5. There are no perfect people. Although Billy Graham was a
godly man, he was not a perfect man. No one is perfect, and everyone
(Shane Pruitt, ChurchLeaders.com 2/22/18)
“There are two areas in finance where world-class organizations have
actually increased spending relative to revenues. One of those is
compliance, and the second is planning and analysis,” says Bryan
Hall, a Hackett Group finance consultant. I can help you craft and
monitor your plan. Contact 419-238-4082,
Importance of Christian Liturgy
More than 35% of practicing Christians say liturgy is an important
part of their culture and tradition, a sentiment much more common
among older generations (43% Elders, 39% Boomers) than younger ones
(29% Millennials, 27% Gen X). 34% appreciate it as a practice
alongside other forms and styles of worship and 31% say it helps
them feel connected to church history. Of those who have some
experience with liturgy, 13% say it’s always been part of their life
and prefer it. 22% prefer contemporary forms of worship and 12% say
liturgy has nothing to do with their faith.
Mixed Race Marriages
17% of U.S. newlyweds were
married to someone of a different race or ethnicity
This reflects a steady increase since ’67, when just 3% of newlyweds
were intermarried, claims a ’17 Pew Research Center analysis. While
Asian (29%) and Hispanic (27%) newlyweds are most likely to
intermarry in the U.S., the most dramatic increases are among black
newlyweds, of whom 18% married someone of a different race or
ethnicity vs. 5% in ’80. 11% of white newlyweds are married to
someone of a different race or ethnicity.
Intermarriage is most common in urban areas. (Pew
Research Center 2/14/18)
Fewer Teen Believers
According to a ’17 Pew Research survey, 27% of U.S. adults call
themselves “spiritual but not religious,” up 8 percentage points in
5 years. Meanwhile, the number of “nones” (people who say they’re
neither spiritual nor religious) is up to 18 % from about 10% in
’12. A new Barna Group study finds that among today’s teens, 13%
call themselves “atheist,” vs. 6% of adults. (Publishers Weekly 2/16/18)
plays a role in nearly 8 times more severe accidents than federal
estimates suggest, according to a new AAA study. By studying
dashboard video from 700 accidents, the AAA Foundation for Traffic
Safety found that 9.5% of all crashes involved drowsy drivers, based
on the portion of time the drivers’ eyes were closed in the minutes
before a crash. The portion grows to 10.8% in more severe crashes.
Federal estimates suggested drowsiness was a factor in only 1% or 2%
of crashes. Drivers who don’t get enough sleep are putting everyone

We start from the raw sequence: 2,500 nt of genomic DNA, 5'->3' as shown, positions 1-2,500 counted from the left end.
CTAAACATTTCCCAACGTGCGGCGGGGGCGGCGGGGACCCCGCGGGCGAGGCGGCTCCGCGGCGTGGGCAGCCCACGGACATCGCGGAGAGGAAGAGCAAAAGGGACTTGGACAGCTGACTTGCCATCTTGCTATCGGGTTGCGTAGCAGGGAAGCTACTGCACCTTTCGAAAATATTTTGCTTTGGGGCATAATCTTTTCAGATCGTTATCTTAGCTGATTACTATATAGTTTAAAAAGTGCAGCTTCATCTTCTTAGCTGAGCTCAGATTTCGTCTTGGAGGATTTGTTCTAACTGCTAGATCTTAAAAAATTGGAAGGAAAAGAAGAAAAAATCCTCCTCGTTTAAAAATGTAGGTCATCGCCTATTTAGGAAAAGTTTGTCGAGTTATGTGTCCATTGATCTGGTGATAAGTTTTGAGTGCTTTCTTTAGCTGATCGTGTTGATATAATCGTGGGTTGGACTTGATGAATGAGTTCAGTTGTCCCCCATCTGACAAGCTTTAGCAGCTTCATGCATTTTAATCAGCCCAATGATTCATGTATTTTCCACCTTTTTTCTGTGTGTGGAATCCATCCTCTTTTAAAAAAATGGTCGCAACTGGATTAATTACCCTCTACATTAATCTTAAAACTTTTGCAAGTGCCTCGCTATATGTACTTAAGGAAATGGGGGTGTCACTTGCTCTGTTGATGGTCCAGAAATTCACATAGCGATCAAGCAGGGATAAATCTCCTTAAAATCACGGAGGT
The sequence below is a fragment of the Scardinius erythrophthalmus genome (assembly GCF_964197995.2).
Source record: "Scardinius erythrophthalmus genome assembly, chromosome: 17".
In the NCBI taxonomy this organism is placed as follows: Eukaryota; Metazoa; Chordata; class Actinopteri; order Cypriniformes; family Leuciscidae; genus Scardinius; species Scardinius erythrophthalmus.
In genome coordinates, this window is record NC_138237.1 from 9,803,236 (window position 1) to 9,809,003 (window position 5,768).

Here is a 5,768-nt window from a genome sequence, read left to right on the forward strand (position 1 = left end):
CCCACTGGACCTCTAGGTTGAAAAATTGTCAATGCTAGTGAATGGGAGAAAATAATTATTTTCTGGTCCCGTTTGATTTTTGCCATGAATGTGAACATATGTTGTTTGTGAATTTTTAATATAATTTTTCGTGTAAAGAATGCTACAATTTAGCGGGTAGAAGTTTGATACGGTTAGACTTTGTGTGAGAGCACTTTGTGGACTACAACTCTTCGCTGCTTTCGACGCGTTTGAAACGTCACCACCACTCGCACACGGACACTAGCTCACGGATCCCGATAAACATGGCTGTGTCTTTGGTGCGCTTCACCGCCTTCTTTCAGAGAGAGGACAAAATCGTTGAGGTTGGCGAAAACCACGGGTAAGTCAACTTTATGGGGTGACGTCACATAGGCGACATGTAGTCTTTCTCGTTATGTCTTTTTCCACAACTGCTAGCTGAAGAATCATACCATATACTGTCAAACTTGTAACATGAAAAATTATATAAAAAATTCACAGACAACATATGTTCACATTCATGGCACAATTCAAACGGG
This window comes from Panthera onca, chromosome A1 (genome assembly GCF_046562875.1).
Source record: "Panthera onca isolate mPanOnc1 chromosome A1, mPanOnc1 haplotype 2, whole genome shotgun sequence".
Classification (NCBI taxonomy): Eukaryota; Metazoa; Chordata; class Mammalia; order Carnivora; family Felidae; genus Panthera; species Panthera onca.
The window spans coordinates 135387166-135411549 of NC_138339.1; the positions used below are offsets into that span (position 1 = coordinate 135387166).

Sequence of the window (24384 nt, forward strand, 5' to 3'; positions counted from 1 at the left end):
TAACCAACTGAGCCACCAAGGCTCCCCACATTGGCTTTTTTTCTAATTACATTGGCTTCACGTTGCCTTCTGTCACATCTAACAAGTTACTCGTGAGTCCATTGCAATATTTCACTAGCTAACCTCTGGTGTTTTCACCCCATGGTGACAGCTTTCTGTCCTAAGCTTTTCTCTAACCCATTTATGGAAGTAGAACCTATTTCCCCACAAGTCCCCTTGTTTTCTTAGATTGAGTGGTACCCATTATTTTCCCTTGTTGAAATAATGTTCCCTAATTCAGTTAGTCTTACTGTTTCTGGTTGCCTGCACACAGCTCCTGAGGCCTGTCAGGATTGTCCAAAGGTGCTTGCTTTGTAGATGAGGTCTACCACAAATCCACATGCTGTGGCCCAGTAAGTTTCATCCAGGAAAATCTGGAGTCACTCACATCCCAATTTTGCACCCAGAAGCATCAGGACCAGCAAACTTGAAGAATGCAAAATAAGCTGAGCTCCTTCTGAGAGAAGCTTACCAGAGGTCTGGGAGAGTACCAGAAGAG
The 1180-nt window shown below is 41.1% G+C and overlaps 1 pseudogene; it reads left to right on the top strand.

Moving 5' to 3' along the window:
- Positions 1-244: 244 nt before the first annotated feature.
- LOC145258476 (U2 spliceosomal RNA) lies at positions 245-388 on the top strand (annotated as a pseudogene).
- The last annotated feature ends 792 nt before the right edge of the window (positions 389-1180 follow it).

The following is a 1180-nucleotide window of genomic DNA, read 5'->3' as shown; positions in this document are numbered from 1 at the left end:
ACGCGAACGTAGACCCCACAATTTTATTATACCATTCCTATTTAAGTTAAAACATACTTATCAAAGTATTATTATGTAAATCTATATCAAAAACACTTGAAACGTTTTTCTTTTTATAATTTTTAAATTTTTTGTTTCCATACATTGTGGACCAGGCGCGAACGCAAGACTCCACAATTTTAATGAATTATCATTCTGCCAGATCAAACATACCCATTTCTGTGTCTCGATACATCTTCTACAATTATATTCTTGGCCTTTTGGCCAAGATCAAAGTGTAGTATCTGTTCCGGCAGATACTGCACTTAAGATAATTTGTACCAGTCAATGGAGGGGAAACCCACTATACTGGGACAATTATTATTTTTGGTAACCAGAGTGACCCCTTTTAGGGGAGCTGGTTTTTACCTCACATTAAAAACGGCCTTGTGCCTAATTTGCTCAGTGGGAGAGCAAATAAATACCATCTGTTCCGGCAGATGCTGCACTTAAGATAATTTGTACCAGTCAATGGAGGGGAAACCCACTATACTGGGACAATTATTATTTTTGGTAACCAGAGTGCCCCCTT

on the road at risk. The risks of drowsy driving include driving
across lanes or not remembering the last few miles driven.
Strategies for longer trips include taking a break from driving
every couple of hours, taking turns driving with an alert passenger
or pulling into a rest stop for a 20-minute nap. (USA Today 2/8/18)
It’s About Community
In these times, people are extremely anxious, unsettled, and
uncertain because of massive changes introduced by social and
economic forces that seem beyond our control. Your business or
ministry is not really about marketing, product, net sales, or donor
revenue—it’s about community. Businesses and ministries that can
effectively build community with and among its audiences are the
ones that will thrive. This should be in your organization’s DNA.
Make me your ‘Community Consultant.’ Contact 419-238-4082,
Relativism Is On The Rise
in Generation Z, the 69-70 million children and teens born between
’99-’15. A recent Barna Group study found both Christian and
non-Christian teens were confused when it came to moral truth.
Only 34% of Gen Z agree lying is morally wrong. This is in
comparison to 61% of Elders, 54% of Boomers, 50% of Gen X and 42% of
Millennials. The research
of Gen Z agrees what is morally right and wrong changes over time
based on society.
believe what is morally right and wrong depends on what an
generation doesn’t think moral and spiritual truth exists, then the
Gospel won’t make sense to them.
360 Institute 2/20/18)
Student Loan Borrowers
According to the Brookings
Institution, of the more than 40 million Americans who have student
debt, 6 million (14% of the total) owe more than $50,000. That’s
nearly triple the percentage who owed that amount in ’00. However,
repayment rates have slowed, largely due to the availability of
newer extended and income-driven repayment plans. In total, this
group holds a combined $790 billion in debt, slightly more than half
of the $1.4 trillion in all outstanding student loans. In other
words, that 14% of borrowers owes the majority of student debt. 30%
of all dollars in default are held by borrowers with balances over
$50,000. While defaults among high-balance borrowers are rare, these
borrowers are paying down their debts more slowly; for the first
time, recent borrowers in the group actually owe more than their